British Prime Minister Theresa May has declared that she is prepared to dispense with human rights laws if they hinder her efforts to fight terrorism. The statement is a chilling example of how politicians are willing to take a hatchet to civil liberties and privacy in response to attacks. The more chilling fact is that many citizens will willingly part with their freedoms based on such promises of greater security. May has already pledged to curtail free speech on the Internet to fight extremists.
Below is my column in The Hill Newspaper on the impact of President Donald Trump’s latest tweets on the pending motion and appeal before the United States Supreme Court. My view expressed in the column is apparently shared by George Conway, the husband of Trump Adviser Kellyanne Conway. He tweeted “These tweets may make some people feel better, but they certainly won’t help (the Office of the Solicitor General) get 5 votes in SCOTUS, which is what actually matters. Sad.” Conway was once believed in line for a position as Assistant Attorney General. He has now decided to stay in private practice. Continue reading
Albany Law Professor Stephen Clark has taken on case with truly heroic dimensions. Clark has challenged the decision of Alamo Drafthouse to hold showings of the movie Wonder Woman in a female-only event. Clark, 48, has said that as a gay man he is sympathetic with efforts to help disadvantaged groups, but he viewed the event as per se unlawful.
This weekend I discussed how President Donald Trump’s own words had been the primary problem for lawyers seeking to advance his agenda. Trump’s comment and tweets have routinely undermined defenses and alienated allies. The column was prompted by Trump’s London tweets. While discussed for their triggering outrage across the political spectrum in Great Britain, one of the most controversial tweets also contained references to the immigration order as a “travel ban.” It was a remarkably ill-considered tweet. However, on Monday morning, President Trump doubled down and actually attacked his own lawyers at the Justice Department and directly contradicted their position in court. As I mentioned earlier, government counsel must feel like they have a daily Perry Mason moment with their client jumping up in court screaming incriminating things. The only logical conclusion that can be reached is that Trump really does not care if he wins the case. The problem is that there is a large and talented team at the Justice Department that is still laboring under the assumption that the President does want to prevail before the Supreme Court.
We have previously discussed how politicians often attack free speech and other rights to show that they are “tough” on terror after attacks. Prime Minister Theresa May however may have set a record. May did not hesitate in immediately blaming the Internet and calling for government regulation of free speech to combat attacks like the one in London. Of course, if these terrorists were connected to ISIS (or inspired by ISIS), their extremism was not caused by free speech on the Internet. Indeed, the Internet often allows security to track extremists on the web.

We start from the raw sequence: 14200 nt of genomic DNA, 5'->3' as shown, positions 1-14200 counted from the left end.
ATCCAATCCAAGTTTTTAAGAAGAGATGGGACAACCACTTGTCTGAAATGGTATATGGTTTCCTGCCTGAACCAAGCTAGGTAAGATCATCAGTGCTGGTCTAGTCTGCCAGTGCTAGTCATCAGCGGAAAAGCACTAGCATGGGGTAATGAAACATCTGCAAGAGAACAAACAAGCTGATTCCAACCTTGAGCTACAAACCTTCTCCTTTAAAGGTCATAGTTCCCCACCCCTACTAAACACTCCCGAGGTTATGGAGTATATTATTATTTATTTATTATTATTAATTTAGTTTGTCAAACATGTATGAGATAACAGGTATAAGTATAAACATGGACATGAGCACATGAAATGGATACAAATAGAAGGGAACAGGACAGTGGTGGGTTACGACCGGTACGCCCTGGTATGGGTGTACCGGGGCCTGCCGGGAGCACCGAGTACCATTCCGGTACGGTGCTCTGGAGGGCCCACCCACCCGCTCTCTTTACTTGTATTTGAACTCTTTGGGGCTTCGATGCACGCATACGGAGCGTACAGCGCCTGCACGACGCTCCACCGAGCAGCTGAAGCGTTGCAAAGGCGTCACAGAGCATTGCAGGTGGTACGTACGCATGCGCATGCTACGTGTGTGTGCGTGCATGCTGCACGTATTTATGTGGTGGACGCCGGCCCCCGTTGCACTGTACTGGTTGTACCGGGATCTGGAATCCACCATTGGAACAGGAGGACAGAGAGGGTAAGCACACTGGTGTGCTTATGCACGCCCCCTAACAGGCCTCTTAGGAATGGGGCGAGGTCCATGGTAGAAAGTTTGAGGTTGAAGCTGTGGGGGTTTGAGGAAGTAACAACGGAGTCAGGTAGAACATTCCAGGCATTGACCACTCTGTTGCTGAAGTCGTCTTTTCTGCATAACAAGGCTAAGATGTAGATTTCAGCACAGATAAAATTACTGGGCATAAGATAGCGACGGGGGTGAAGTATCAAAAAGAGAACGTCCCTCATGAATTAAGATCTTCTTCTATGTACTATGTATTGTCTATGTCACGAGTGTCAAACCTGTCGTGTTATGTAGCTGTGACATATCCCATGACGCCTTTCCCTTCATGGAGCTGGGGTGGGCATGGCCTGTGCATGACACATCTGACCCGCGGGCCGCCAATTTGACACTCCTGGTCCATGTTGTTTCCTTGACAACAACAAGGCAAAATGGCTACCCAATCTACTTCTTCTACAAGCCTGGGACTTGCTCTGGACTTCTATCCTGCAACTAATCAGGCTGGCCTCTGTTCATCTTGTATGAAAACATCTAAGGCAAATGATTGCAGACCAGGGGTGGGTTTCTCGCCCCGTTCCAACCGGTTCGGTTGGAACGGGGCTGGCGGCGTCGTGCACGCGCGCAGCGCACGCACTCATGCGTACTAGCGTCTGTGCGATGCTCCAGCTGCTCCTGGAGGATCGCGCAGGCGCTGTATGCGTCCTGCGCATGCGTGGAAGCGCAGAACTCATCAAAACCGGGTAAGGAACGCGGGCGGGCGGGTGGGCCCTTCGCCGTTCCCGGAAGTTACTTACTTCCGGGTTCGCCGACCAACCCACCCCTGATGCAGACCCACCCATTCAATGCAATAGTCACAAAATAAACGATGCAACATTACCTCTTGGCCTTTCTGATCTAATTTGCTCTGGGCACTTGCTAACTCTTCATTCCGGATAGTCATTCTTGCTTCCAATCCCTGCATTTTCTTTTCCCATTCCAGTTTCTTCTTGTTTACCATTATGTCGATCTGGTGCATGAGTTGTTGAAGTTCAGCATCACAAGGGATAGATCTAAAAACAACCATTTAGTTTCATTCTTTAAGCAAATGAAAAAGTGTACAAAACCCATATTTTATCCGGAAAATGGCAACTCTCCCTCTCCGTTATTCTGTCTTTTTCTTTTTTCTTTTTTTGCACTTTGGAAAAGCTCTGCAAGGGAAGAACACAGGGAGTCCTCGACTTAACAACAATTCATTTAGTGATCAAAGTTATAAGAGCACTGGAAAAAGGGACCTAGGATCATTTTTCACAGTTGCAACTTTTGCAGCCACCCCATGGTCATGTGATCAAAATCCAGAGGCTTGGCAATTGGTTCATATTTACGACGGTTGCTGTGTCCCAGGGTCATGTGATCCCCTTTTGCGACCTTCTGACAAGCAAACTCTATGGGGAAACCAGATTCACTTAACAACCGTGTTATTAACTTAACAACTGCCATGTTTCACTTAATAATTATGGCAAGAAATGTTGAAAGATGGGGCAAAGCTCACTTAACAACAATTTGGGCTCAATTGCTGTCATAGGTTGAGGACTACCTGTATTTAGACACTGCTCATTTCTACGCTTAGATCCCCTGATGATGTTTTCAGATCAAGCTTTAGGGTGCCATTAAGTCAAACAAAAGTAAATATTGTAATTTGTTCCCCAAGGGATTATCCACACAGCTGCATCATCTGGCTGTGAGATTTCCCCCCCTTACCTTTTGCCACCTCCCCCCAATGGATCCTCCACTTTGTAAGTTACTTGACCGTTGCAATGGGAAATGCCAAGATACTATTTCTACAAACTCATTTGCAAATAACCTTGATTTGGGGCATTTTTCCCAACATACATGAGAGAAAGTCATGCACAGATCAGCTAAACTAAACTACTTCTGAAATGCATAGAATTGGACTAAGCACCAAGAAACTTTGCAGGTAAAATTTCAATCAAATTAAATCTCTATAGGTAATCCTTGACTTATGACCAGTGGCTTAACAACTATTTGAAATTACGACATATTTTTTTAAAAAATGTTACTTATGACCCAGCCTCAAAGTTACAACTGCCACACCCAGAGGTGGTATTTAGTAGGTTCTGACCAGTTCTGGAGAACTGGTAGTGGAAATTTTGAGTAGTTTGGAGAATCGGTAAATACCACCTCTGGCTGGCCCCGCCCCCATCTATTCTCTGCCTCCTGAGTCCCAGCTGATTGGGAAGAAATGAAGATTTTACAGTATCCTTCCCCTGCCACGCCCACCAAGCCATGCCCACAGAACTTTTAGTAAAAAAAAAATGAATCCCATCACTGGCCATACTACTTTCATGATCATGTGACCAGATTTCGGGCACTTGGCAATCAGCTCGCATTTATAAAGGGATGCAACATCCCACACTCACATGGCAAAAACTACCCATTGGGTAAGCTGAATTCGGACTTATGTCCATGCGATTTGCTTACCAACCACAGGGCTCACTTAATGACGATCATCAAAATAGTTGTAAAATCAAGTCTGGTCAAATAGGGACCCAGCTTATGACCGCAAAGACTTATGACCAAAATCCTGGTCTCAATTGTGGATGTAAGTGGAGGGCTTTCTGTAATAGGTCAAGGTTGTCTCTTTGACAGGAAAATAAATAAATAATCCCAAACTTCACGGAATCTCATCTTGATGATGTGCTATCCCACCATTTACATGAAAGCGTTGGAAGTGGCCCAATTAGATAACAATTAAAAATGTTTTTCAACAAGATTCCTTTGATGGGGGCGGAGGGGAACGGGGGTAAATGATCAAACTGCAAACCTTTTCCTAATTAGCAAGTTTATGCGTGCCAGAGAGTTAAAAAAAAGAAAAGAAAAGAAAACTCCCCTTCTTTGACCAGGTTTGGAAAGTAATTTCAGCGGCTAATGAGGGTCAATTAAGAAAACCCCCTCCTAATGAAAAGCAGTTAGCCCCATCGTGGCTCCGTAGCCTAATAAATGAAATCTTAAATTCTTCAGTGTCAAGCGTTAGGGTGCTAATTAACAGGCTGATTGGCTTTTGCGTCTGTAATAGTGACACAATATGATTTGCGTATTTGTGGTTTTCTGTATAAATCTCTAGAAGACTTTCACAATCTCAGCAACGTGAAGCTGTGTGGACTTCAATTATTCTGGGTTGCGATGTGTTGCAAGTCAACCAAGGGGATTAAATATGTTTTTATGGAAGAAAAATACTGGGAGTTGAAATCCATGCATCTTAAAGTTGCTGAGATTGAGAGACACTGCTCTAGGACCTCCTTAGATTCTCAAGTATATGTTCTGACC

One of the strangest aspects of the troubled start to the Trump Administration has been the role played by Trump’s own words in tweets and interviews. In both litigation and political settings, Trump’s own words have become the greatest liability for the Administration — undercutting allies and unraveling defenses. In the immigration order litigation, his controversial campaign statements have been repeatedly used as the determinative factor against his Administration in both the first and second rounds of litigation. His statements to the Russians and then his rather odd denial in Israel threw his Administration into downward spirals. Now we may see the creation of new precedent entirely due to Trump’s continued unguarded and unwise statements. Trump’s statements in interviews are the primary reason for the appointment of the Special Counsel after he directly contradicted his own staff on the reasons for the Comey termination. Recently, after the London attack, his Twitter statements caused an understandable outcry in Britain after he first tried to use the attack to argue for his immigration order and then attacked London’s mayor by misconstruing the mayor’s statement to the public. It is an incredible record. Absent these unguarded and ill-considered statements, Trump’s Administration would be in a far better legal and political position.
While the London tweets have been discussed primarily for their highly negative impact on people in Great Britain (of all parties), one tweet is equally problematic from a legal perspective. In his controversial tweet, Trump referred to his immigration order as a “Travel ban” — precisely what his lawyers have worked so hard to avoid before the Ninth and Fourth Circuits. As with his Comey comments, he is using the very language that his critics most wanted him to use. It is another example of sending months and hundreds of pages of argument only to be stymied by a mere 140 words.
In an interview on Good Morning America, White House Counselor Kellyanne Conway said that the decision had not been made whether the President would invoke executive privilege to bar former FBI Director James Comey from discussing his conversations with Trump regarding the Russian investigation. The invocation of executive privilege could raise some provocative and problematic issues for the White House. (For full disclosure, I taught Conway at GW law school).